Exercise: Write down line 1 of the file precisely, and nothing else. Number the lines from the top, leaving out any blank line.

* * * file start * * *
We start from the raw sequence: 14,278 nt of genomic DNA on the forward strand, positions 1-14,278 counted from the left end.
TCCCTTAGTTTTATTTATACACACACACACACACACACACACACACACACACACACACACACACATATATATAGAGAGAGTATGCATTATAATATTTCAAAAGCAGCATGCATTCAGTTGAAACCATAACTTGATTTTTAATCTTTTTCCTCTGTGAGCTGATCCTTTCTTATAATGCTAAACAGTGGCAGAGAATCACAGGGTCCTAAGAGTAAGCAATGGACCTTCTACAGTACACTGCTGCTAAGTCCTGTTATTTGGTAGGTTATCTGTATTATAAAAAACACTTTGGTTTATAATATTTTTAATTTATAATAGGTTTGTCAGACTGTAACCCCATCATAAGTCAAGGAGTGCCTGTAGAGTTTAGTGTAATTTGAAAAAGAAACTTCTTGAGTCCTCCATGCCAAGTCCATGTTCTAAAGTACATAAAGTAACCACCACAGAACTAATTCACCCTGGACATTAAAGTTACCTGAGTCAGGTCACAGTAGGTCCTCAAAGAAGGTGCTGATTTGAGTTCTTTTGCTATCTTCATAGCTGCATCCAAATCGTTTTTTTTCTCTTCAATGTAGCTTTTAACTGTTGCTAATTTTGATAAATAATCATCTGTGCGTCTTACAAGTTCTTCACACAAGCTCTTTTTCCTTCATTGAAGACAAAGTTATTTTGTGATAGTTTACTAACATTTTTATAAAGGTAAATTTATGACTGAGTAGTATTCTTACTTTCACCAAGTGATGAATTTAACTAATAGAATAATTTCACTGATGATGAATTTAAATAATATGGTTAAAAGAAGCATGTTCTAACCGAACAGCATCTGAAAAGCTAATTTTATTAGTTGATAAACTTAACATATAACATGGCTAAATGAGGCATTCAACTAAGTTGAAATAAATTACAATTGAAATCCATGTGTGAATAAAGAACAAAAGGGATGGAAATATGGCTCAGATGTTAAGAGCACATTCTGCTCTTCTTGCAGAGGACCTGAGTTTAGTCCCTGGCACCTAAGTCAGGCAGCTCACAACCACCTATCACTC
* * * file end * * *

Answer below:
We start from the raw sequence: 14,278 nt of genomic DNA on the forward strand, positions 1-14,278 counted from the left end.